QUESTIONER:  Thank you.  A question for Colonel Nagl.  Help us understand please, a little better than perhaps we do at this point, the role of the U.S. military in Afghanistan.  I tried this earlier.  How man troops do you believe are going to be necessary?  You mentioned General Petraeus indicated perhaps another 58,000 troops next year, something like that.  That was the indication from the Pentagon.  How many will be needed?  What will their role by?  For how long a period of time?

So much of this will depend upon the United States and the American people's patience in all of this.  What is your sense of this?

NAGL:  General Petraeus' indication earlier this year in the Senate was order of magnitude 10,000 troops I think was the additional number that he thought General McKiernan would ask later this year and would be deployed in 2010.

The total number of troops required for Afghanistan far exceeds the ability of the United States military to provide, and so we are -- given the continuing demand in Iraq, the drawdown from Iraq, but also the absorptive capacity of Afghanistan.

Iraq was an industrialized country.  There were lots and lots of troop barracks.  There was infrastructure.  The infrastructure simply doesn't exist inside Afghanistan, which is a landlocked country as well, and so we are currently shifting engineers from Iraq to Afghanistan in order to build the infrastructure to support the troop increases that will be required.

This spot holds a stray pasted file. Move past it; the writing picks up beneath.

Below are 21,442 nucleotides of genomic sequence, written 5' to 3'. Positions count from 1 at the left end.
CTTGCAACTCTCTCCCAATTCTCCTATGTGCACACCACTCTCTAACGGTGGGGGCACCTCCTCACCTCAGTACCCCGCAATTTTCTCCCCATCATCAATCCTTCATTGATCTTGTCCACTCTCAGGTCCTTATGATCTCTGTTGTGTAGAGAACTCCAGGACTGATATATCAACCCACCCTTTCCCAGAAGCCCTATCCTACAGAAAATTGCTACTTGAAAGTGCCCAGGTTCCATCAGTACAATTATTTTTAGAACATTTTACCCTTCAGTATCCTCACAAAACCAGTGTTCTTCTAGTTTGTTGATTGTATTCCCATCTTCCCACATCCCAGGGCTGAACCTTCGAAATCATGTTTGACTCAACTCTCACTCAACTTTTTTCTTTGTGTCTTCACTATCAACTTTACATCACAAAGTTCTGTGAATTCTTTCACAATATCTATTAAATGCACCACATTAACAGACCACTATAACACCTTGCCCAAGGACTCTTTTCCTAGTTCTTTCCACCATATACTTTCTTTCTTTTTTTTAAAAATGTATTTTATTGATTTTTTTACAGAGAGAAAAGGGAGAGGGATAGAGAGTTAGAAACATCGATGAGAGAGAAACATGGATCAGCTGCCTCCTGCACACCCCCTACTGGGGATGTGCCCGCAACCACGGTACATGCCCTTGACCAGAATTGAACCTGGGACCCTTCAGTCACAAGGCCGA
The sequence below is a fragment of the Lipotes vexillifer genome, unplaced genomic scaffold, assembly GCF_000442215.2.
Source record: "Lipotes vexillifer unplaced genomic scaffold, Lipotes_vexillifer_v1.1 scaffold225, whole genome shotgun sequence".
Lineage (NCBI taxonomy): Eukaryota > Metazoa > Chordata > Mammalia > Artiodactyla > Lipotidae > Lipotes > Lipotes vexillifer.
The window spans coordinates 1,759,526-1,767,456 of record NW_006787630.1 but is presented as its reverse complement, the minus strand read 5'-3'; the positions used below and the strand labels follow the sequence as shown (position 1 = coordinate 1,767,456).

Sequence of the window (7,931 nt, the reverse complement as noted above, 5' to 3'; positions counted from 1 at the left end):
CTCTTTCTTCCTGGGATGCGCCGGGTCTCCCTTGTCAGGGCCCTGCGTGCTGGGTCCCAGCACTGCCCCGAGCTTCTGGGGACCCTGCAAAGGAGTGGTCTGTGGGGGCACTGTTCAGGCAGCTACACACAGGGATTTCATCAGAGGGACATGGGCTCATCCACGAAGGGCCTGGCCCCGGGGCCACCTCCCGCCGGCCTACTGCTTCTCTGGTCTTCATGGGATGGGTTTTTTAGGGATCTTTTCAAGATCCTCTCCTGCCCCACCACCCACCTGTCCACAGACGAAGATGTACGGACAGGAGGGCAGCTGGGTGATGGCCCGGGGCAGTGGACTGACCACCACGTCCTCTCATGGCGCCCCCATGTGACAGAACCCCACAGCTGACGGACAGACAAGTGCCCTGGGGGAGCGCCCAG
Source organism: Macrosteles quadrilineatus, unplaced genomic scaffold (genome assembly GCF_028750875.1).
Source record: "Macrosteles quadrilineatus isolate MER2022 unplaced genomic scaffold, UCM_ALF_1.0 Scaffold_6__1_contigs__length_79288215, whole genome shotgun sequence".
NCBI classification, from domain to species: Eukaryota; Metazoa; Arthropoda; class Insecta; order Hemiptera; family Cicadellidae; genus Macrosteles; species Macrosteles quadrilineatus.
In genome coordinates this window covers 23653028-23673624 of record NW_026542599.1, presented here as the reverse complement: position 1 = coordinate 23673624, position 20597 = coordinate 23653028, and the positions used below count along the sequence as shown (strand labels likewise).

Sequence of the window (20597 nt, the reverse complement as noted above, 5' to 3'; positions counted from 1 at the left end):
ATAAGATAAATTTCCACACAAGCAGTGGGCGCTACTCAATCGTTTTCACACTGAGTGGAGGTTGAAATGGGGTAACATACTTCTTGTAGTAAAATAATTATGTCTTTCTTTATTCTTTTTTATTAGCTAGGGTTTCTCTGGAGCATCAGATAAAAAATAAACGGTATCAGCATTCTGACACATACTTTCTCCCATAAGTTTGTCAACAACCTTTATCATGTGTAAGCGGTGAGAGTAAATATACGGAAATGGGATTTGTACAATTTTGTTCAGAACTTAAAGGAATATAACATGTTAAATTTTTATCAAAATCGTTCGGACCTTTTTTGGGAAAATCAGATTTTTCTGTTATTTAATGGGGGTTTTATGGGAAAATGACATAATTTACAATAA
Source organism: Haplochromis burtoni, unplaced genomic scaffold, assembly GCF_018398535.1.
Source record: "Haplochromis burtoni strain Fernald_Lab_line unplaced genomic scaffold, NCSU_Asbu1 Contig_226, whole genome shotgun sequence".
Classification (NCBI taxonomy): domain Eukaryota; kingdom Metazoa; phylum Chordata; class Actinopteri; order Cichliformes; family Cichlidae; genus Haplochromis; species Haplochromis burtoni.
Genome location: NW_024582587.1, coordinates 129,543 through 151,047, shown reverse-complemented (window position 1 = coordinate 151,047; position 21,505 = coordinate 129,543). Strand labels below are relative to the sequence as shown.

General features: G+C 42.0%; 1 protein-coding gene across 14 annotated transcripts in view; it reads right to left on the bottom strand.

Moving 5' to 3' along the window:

The average counterinsurgency campaign in the 20th century took about a decade to be concluded.  We've been fighting in Afghanistan for about eight years but it's been discussed repeatedly today our efforts have been disconnected, we have not integrated civil and military operations effectively, we have not provided security to the population.  In particular, we have neglected the development of the Afghan security forces, who are our exit strategy.

And so this is not going to be a one-term problem.  There will be Americans in Afghanistan for a number of years to come.  And one of the things I thought the president did extraordinarily well -- I was privileged to be in the Old Exec when he announced the Afghanistan strategy.  He brought his entire national security team out with him.  And so he had the secretary of State, he had the secretary of Defense, the National Security advisor.